You can never be too careful, and if you have a upwards of £200,000 (US$330,000) laying around, you could sleep a little easier as the new owner of a nuclear bunker. Built by the British government during the Cold War to ride out a Soviet attack, the decommissioned Cultybraggan Camp bunker is being put on the block as part of a plan to preserve and redevelop the former British Army camp.
Unlike many other previously secret bunkers that were sited under hotels and other seemingly innocent locations, Cultybraggan looks like a nuclear bunker. Tucked into the back of the camp, it’s surrounded by its own security fence and consists of two levels with the upper level above ground, though buried under soil. It’s hard to miss even from a distance because it’s topped by a large ventilator and a radio mast.
Once you get through a pair of blast doors, you’re faced with a huge installation covering about 26,000 sq ft (2,400 sq m) of carpeted space.There are 50 rooms designed to house 150 personnel in time of emergency, with a meeting room, kitchen, generator, life support systems, water tanks, dormitory, hospital, workshop, and even a BBC studio. And if you’re looking for a fixer upper, the floors contain large, removable concrete slabs, which makes it easy to upgrade and replace equipment.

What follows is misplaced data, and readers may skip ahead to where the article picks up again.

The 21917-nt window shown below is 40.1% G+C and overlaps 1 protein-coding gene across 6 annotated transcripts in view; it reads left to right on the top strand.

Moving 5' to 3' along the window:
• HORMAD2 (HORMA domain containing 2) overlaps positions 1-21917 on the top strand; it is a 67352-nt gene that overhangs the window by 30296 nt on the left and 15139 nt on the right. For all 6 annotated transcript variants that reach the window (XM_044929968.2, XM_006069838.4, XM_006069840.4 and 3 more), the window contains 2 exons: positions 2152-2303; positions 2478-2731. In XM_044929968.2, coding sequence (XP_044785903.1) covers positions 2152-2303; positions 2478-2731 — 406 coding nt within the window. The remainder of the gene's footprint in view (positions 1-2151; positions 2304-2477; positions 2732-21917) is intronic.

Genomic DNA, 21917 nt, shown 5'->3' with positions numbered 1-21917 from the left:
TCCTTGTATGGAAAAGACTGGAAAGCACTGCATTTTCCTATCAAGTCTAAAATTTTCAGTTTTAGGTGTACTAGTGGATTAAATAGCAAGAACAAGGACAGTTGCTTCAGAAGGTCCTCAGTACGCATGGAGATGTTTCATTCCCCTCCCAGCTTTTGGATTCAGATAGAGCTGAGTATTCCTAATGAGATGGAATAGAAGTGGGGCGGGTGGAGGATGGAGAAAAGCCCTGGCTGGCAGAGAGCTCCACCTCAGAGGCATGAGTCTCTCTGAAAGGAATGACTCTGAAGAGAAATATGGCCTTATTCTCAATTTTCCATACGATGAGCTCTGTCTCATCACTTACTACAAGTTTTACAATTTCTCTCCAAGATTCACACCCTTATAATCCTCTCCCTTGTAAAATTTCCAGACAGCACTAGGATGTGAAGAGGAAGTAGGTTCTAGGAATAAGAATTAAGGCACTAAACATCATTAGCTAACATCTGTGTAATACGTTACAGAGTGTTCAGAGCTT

Located outside Comrie, Scotland, Cultybraggan Camp isn't much to look at with its rows of Nissen huts and brick buildings. It was built in 1941 as PoW camp No. 21 for holding 4,000 of the most fanatical Nazi prisoners of war, and Hitler’s deputy Rudolf Hess spent a night there after he parachuted into Scotland from a Messerschmitt Bf 110 fighter plane in May of that year.
Cultybraggan was a bit of a backwater after the war, when it hosted various British Army units and a Royal Observers Corp post. Then, in the late 1980s, it was chosen as the site for a new Regional Government Headquarters (RGHQ) nuclear bunker. Completed in 1990 at the cost of £30 million (US$50 million), it was part of a strategy for dispersing the government in time of war to improve the chances of surviving a nuclear attack, with Cultybraggan controlling Region 1 (Scotland). From there, the Secretary of State for Scotland, the BBC, British Telecom, and other services could continue to operate after the bombs stopped falling.
Despite the cost, the end of the Cold War left Cultybraggan without a job, so in the early ‘90s it was sold to the Army, then to the Cumrie Development Trust in 2007 for preservation and redevelopment.
On March 27, at the Edinburgh Marriott Hotel, Future Property Auctions will put the decommissioned Cultybraggan Camp bunker on the block with bids starting at £200,000.